ALL GLORY, LAUD AND HONOR
Theodolph of Orleans, 760–82l
Translated by John M. Neale, 1818–1866
The next day the great crowd that had come for the Feast heard that Jesus was on His way to Jerusalem. They took palm branches and went out to meet Him, shouting “Hosanna! Blessed is He who comes in the name of the Lord.” (John 12:12, 13)
The triumphant procession began after the disciples obtained the colt (Luke 19:30). They were implicitly obedient in following their Lord’s command, even though it no doubt seemed to be a trivial request. And still today—obedience is the key to our effective service for God.
The Palm Sunday procession also teaches us that our Lord is still leading His people—“bringing many sons to glory” (Hebrews 2:10), our heavenly Jerusalem, “whose architect builder is God” (Hebrews 11:10). Our responsibility is to be His faithful follower and to extol His name with our daily praises.
This Palm Sunday hymn was written approximately a.d. 820 by Bishop Theodolph of Orleans, France, while he was imprisoned at the monastery of Angers. Theodolph was well known in his day as a poet, pastor, and beloved bishop of Orleans. When Emperor Charlemagne died in 814, the bishop was put into a monastic prison by Charlemagne’s son and successor, Louis I the Pious, for allegedly plotting against him. A well-known legend has long been associated with this hymn. It is believed by many that a short time before the bishop’s death in 821, Louis was visiting in the area where the bishop was imprisoned and by chance passed under his cell. The bishop is said to have been singing and worshiping by himself. When the emperor heard this particular text being sung, he was so moved by the incident that he immediately ordered the bishop’s release.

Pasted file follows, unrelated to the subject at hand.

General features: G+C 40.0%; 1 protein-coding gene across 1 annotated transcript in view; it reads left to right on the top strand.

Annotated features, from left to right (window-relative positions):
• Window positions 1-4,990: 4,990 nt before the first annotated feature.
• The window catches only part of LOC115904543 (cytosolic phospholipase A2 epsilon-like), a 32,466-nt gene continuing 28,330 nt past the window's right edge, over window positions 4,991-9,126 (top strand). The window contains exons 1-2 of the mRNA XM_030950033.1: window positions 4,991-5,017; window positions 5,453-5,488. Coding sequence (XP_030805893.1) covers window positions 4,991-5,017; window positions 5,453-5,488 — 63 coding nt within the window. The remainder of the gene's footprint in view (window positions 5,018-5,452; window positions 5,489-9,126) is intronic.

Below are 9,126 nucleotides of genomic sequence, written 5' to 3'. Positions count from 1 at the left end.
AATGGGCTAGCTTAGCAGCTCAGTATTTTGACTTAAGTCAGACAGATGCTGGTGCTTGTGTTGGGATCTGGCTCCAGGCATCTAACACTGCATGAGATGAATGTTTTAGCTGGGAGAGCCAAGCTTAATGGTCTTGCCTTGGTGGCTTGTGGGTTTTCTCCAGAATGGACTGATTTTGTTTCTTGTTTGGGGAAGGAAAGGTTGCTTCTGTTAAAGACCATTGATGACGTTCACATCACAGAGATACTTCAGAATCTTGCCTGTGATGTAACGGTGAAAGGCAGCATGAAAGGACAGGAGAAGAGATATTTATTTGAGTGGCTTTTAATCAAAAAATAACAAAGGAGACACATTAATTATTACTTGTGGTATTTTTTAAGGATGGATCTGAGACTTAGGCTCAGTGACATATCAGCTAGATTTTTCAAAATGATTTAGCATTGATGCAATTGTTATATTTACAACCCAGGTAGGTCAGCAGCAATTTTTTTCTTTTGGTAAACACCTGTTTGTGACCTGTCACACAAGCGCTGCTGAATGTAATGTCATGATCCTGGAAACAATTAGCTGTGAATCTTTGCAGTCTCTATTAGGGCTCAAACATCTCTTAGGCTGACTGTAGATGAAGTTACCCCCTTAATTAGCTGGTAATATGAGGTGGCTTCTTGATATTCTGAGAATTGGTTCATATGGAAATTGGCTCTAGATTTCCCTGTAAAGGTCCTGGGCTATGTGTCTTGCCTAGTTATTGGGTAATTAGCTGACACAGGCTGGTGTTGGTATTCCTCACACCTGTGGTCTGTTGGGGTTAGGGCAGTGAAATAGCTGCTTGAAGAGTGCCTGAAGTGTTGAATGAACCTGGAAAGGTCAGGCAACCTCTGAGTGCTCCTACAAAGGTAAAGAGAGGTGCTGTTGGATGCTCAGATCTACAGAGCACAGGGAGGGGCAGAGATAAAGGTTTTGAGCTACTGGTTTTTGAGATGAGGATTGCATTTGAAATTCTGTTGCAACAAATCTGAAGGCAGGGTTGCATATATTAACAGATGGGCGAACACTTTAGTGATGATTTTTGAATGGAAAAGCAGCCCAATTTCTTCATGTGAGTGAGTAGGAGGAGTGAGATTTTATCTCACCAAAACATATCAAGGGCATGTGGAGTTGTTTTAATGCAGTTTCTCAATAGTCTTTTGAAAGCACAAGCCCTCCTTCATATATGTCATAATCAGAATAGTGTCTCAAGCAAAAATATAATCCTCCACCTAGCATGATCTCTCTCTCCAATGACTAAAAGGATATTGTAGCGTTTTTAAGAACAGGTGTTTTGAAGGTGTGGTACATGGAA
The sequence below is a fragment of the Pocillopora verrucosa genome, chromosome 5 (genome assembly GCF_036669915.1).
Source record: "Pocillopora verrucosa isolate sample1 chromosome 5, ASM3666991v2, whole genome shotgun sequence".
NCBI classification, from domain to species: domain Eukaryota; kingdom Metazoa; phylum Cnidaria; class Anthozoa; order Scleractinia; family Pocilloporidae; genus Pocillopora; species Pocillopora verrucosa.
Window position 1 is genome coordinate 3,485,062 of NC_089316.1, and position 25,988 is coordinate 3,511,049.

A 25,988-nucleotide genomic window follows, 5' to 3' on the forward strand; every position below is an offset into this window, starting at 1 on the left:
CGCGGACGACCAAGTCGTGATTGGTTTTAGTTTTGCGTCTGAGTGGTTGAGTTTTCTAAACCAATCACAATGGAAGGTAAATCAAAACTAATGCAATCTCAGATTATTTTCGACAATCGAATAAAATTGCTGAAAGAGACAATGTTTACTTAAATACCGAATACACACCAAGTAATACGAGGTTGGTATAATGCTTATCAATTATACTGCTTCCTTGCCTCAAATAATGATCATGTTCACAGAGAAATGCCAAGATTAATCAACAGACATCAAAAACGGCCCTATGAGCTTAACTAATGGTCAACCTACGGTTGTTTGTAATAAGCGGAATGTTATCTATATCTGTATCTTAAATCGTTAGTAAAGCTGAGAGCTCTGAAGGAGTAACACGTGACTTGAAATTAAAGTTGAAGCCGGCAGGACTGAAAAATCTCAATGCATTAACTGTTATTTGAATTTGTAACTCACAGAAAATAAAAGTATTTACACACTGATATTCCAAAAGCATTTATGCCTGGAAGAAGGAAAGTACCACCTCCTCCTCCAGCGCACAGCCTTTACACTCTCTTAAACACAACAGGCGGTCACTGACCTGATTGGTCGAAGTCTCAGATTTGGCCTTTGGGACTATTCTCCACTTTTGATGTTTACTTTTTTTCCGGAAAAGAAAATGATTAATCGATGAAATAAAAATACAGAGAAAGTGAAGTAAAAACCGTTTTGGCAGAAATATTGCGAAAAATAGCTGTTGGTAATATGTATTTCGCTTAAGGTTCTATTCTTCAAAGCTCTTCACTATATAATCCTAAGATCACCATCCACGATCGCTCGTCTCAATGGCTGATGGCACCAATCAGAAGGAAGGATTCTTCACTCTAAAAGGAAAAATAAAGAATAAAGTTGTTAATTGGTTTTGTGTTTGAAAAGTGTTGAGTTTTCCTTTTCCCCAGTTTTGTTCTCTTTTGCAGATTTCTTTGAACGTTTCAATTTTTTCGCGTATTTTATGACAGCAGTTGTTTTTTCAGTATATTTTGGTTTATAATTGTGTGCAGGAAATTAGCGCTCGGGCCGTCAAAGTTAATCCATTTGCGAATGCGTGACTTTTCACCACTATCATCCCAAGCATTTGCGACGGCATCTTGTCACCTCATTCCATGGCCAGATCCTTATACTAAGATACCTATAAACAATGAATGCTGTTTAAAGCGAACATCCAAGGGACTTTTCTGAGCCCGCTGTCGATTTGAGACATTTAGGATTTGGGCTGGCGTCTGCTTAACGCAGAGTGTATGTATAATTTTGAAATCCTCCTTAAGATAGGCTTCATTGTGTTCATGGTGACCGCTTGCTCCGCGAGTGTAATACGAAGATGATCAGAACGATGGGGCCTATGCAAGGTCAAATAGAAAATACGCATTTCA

All glory, laud and honor to Thee, Redeemer, King, to whom the lips of children make sweet hosannas ring: Thou art the King of Israel, Thou David’s royal Son, who in the Lord’s name comest, the King and blessed One!
The company of angels are praising Thee on high, and mortal men and all things created make reply: The people of the Hebrews with palms before Thee went; our praise and prayer and anthems before Thee we present.
To Thee, before Thy passion, they sang their hymns of praise; to Thee, now high exalted, our melody we raise: thou didst accept their praises—accept the praise we bring, who in all good delightest, Thou good and gracious King!
For Today: Matthew 21:1–17; Mark 11:10; Luke 19:37, 38; John 12:1–16
During this special week, let us consider seriously whether we truly love and serve Christ for any other reason other than for who He is. Let us exalt Him with this hymn—